USO Drives to Connect Deployed Troops with Valentines
February 14, 2008
WASHINGTON (Army News Service, Feb. 14, 2008) - The USO of Hampton Roads, Va., did their part to keep loved ones who are separated by overseas deployments close this Valentine's Day, by collecting recycled cell phones for Soldiers.
More 100 used cell phones, batteries, chargers and cell phone accessories were collected at USO centers, local AT&T mobile stores and online to support Hampton Roads area couples separated by the war on terror.
The recycling drive was held as part of the nationwide used-cell-phone-collection initiative, Cell Phones for Soldiers. The organization collects used cell phones and accessories, sells them to a recycling agency and uses the money to buy prepaid calling cards for servicemembers.
AT&T, one of the organization's national sponsors, donated 500 prepaid calling cards to the Hampton Roads USO, for distribution to servicemembers and their Families.
"What a better day than Valentine's Day, the day that hearts speak, to give our military families another way to stay connected," said Erik Hernquist, AT&T spokesperson. "We are proud to present over 10,000 free minutes of talk time from Iraq to the USO of Hampton Roads as a token of our continued appreciation for all that your loved ones do for our country."
Megan Chessner, whose husband Todd is currently serving in Iraq, was chosen to receive 25 of the prepaid phone cards. Her husband has been deployed since September 2007, leaving Megan at home with their two young children.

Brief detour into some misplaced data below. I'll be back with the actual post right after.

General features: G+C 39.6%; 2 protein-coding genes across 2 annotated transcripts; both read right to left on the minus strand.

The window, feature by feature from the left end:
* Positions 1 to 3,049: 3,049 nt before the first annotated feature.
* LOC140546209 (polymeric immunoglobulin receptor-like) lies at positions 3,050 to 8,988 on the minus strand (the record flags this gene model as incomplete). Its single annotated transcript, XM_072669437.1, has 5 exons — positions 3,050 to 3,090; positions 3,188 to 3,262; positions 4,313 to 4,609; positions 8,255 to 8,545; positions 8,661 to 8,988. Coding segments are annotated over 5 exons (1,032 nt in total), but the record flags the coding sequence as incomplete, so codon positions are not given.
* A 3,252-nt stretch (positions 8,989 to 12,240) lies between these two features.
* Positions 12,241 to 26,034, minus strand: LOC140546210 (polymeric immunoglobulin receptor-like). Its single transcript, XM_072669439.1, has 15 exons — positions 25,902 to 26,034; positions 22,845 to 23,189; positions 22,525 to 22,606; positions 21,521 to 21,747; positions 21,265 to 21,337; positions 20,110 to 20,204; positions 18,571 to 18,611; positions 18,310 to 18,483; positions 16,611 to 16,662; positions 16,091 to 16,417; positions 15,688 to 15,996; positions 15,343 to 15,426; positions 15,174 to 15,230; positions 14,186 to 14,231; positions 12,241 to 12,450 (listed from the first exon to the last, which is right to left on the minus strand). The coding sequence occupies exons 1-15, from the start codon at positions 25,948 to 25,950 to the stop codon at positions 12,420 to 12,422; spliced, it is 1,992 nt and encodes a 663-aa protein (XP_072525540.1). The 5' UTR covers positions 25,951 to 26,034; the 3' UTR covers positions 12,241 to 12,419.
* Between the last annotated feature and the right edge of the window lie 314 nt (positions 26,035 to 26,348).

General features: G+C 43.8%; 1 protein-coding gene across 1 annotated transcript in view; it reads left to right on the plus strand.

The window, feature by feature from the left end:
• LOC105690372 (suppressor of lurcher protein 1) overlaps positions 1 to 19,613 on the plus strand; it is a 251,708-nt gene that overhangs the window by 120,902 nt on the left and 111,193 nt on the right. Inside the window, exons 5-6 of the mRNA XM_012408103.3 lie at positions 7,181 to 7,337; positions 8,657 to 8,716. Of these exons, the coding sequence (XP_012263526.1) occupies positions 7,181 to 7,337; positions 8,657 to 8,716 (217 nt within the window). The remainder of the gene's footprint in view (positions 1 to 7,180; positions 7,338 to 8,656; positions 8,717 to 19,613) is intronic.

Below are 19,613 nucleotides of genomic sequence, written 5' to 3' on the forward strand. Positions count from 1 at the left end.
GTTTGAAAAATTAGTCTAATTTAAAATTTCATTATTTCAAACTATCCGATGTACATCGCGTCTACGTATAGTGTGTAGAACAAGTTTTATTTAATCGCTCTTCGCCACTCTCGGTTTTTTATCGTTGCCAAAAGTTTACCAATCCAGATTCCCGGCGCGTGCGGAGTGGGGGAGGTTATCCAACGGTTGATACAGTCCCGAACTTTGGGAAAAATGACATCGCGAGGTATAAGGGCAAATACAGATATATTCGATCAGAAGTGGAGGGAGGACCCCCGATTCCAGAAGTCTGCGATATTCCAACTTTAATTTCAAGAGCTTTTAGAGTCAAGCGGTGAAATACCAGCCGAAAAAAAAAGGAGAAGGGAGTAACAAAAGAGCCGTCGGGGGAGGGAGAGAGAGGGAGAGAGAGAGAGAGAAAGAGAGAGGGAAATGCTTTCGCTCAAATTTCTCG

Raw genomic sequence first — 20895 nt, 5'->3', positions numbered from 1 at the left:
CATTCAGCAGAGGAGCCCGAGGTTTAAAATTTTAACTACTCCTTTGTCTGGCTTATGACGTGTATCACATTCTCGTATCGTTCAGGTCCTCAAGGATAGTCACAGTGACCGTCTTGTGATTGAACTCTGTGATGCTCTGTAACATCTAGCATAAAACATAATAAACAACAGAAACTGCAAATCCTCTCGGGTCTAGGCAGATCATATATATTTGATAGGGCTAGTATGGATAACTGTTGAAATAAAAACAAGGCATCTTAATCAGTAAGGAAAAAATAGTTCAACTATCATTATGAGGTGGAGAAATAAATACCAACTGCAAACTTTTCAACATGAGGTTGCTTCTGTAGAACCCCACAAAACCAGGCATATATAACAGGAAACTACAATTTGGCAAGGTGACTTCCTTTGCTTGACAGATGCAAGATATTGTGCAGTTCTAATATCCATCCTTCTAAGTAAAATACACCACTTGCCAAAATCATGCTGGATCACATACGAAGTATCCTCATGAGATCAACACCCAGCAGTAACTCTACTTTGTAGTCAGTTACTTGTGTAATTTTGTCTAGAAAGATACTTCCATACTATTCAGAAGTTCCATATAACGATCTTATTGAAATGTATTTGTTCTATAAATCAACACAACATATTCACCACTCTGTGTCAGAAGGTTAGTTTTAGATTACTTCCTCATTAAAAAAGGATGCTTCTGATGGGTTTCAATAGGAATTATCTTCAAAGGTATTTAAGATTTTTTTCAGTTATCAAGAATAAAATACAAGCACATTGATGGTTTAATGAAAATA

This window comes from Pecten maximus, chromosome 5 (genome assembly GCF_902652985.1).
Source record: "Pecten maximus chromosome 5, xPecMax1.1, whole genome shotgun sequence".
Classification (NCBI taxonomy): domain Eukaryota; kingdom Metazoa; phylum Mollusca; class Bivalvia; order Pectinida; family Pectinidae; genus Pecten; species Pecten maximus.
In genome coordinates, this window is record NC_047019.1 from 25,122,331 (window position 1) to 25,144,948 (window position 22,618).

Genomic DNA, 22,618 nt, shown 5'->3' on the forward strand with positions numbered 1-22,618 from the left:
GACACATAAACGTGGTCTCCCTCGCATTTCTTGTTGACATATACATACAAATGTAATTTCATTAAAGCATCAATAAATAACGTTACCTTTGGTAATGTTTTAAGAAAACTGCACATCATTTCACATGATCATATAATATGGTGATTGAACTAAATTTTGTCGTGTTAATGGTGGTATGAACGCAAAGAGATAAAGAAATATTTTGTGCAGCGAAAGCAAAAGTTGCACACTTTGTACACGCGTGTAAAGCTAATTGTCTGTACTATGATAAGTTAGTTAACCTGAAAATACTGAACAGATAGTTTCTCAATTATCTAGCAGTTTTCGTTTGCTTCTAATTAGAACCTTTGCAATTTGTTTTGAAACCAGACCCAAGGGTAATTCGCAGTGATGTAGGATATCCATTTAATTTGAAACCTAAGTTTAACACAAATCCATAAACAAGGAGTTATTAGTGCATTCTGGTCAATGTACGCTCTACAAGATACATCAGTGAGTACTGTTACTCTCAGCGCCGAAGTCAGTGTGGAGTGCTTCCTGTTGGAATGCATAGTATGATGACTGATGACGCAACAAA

"There is no way for me to ever tell you how much it means for us to hear from our loved ones," Megan said. "I thank you from the bottom of my heart for these extra 500 minutes, especially on days like today, when the extra 'I love you's' and the security of knowing that our Soldiers are okay means more than you will ever know."
Sister and brother Brittany and Robbie Bergquist founded Cell Phones for Soldiers in 2004 when they were 13 and 12 years old, respectively. They saw a newscast about an Army Reserve Soldier who had a $7,600 cell phone bill from calling home to his family. At the time, Brittany and Robbie had a cousin serving overseas in Iraq and realized how important it is to keep in touch with loved ones.
With $21, Brittany and Robbie went to their local bank in hopes to help pay the Soldier's phone bill. The bank manager was so impressed that he threw $500 of his own money toward the effort. Brittany and Robbie began to hold fundraisers, with the hope to send used cell phones with prepaid minutes to servicemembers.
Unfortunately, due to security issues, cell phones weren't able to be sent to servicemembers. With hundreds of used cell phones taking up space in the family's garage, den and hallway, the idea of recycling them to buy calling cards was born.
Since 2004, the organization has raised more than $1 million in donations. More than 400,000 prepaid calling cards have been distributed to servicemembers stationed overseas. Cell Phones for Soldiers process 20,000 cell phones each month.
Cell Phones for Soldiers was founded on three principles: There are a lot of cell phones sitting around in people's homes, most would donate an old phone for a good cause, and as Brittany says, "Everyone has a right to call home."
<i>Editor's note: Cell Phones for Soldiers accepts donations of all makes and models of cell phones, chargers, batteries, cell phone accessories, BlackBerry personal digital assistants and pagers. For more information, visit <a href="http://www.cellphonesforsoldiers.com"target=_blank> www.cellphonesforsoldiers.com</a></i>